Negative Gearing Must Stay

Disclaimer: These comments are the writer’s own and do not necessarily reflect the current opinions and policies of the Real Estate Institute of Western Australia.

Limiting negative gearing to newly constructed property and doubling capital gains tax remains a central plank of federal Labor’s policy platform, their argument being that the current rules lead to inequality in the community.

Any plan to mess with the current negative gearing provisions poses a threat to our economy because it is so deeply entrenched (it’s been part of our tax system for more than 100 years) and therefore interlinked with our vast and complex tax system. Tinkering with one part of it inevitably impacts on others in a manner we can’t really accurately predict.

Claims that negative gearing is the main reason for pushing up house prices affecting affordability is untrue. It is the cost of construction and infrastructure and planning issues that is mostly responsible. Labor’s policy of allowing negative gearing for new dwellings is deeply flawed policy and will simply encourage more urban sprawl, deliver hastily constructed, crap housing products and, importantly, have first home buyers competing with investors for homes in these newer areas, pushing up the prices. The idea, therefore, that Labor’s plan helps affordability in newly built suburbs where all future investors will buy defies all logic.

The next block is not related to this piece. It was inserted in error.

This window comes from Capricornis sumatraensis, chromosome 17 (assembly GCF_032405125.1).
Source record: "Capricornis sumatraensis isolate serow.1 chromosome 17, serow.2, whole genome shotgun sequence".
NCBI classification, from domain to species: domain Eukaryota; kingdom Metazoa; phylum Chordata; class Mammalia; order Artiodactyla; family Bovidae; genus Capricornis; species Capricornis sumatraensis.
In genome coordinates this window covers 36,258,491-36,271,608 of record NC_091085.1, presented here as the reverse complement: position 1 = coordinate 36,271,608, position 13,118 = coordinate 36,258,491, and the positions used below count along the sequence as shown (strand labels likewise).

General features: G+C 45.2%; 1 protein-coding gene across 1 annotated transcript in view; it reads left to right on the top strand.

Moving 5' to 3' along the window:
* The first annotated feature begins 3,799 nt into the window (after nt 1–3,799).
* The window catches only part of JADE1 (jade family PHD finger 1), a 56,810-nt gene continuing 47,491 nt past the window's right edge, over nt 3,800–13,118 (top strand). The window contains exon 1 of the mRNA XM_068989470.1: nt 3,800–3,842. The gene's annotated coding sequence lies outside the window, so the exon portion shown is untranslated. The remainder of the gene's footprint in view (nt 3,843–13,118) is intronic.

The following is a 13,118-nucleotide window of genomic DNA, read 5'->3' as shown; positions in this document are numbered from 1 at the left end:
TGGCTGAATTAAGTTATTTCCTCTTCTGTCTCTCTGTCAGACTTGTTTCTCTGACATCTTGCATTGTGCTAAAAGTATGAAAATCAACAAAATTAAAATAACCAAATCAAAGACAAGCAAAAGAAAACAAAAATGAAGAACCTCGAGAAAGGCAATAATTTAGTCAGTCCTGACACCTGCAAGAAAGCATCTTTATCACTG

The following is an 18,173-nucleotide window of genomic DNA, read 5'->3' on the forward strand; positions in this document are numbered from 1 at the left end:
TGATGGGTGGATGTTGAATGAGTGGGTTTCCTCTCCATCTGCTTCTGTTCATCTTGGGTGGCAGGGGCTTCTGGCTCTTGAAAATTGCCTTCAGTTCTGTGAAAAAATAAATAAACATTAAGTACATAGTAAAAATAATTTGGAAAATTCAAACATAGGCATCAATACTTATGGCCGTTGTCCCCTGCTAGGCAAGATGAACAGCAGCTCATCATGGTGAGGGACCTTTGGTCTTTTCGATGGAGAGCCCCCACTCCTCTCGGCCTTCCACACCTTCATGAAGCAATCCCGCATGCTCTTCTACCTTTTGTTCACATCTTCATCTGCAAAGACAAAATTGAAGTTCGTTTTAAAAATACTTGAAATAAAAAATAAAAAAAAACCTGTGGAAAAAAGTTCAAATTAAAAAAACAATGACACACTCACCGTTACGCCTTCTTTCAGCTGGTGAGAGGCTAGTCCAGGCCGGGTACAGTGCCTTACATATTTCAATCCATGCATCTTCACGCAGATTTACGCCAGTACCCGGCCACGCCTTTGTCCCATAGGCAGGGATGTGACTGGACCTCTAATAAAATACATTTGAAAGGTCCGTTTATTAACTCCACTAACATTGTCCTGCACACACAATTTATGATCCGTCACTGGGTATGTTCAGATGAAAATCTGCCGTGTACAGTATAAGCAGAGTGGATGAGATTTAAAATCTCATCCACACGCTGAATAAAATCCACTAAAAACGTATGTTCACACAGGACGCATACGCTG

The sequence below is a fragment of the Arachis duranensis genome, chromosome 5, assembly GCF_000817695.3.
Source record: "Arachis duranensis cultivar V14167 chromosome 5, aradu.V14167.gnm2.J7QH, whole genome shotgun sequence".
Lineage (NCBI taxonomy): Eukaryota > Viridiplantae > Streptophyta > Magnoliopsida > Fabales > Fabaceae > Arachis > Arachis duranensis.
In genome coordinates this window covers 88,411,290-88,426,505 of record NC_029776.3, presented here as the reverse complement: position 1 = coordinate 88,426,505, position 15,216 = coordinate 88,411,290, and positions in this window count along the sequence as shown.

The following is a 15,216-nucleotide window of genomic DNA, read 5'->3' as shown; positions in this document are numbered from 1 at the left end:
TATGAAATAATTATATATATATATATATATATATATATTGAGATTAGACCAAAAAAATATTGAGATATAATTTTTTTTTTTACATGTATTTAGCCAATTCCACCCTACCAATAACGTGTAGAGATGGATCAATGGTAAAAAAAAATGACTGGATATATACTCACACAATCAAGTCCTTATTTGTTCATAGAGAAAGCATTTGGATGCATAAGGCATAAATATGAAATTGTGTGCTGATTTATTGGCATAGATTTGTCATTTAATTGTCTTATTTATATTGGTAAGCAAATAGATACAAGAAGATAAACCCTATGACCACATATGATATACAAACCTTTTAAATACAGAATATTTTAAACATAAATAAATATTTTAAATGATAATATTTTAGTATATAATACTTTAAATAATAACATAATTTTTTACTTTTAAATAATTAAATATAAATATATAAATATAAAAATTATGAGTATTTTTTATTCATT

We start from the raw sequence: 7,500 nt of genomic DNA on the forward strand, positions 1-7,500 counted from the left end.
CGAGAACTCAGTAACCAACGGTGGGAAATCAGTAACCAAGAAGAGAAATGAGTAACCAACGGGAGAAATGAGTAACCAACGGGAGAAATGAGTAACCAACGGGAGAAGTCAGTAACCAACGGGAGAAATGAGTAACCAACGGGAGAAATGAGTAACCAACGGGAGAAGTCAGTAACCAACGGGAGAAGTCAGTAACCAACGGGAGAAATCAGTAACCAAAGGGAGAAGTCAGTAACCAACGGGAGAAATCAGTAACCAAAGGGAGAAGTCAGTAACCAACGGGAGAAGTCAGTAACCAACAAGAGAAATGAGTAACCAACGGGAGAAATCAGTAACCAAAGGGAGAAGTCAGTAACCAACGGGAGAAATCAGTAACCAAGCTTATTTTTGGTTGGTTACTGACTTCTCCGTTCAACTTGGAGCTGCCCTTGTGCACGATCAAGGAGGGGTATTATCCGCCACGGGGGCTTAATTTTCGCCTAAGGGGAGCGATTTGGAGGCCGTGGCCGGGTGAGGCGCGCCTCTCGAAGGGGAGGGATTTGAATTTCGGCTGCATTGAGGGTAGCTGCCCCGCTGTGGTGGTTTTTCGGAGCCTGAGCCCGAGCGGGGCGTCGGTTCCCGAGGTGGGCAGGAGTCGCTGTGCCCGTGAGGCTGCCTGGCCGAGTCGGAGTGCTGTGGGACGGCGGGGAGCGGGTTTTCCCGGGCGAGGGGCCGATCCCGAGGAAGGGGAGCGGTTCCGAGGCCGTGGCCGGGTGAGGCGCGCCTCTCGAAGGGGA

Labor’s plan acts as is a disincentive to supply rental accommodation in the established market. Existing housing stock would be ignored as an investment option putting pressure on the supply of rental stock in established areas where most people want to live. As a result rents would inevitably rise; hardly socially responsible. Labor’s plan grandfathers the rules so investors holding existing property are discouraged to sell putting pressure on supply in these areas, forcing families to the outer-reaches away from the developed parts of our cities. The plan actively discourages investment in existing housing stock from the private sector, leaving it to state governments already under pressure to deliver more affordable housing.

The last time a government tried to abolish negative gearing it was back in several months later as the voter backlash from soaring rents and falling property values in WA and NSW frightened them into a retreat.

About 80 percent of investment properties are owned by mum and dad types who only have one investment property. Labor’s proposal is hardly a tax on the wealthy and assumes all property investors are seeking to avoid paying tax. Investors are often attracted to property investments that either break even or are positively geared where they pay tax on the income.

If the current format for negative gearing is too generous then perhaps consider a cap on the amount of losses that can be claimed against income or consider similar tweaks. Either way, a more measured and moderate approach to the issue is needed here.

by Hayden Groves
REIWA President
REIA Deputy President

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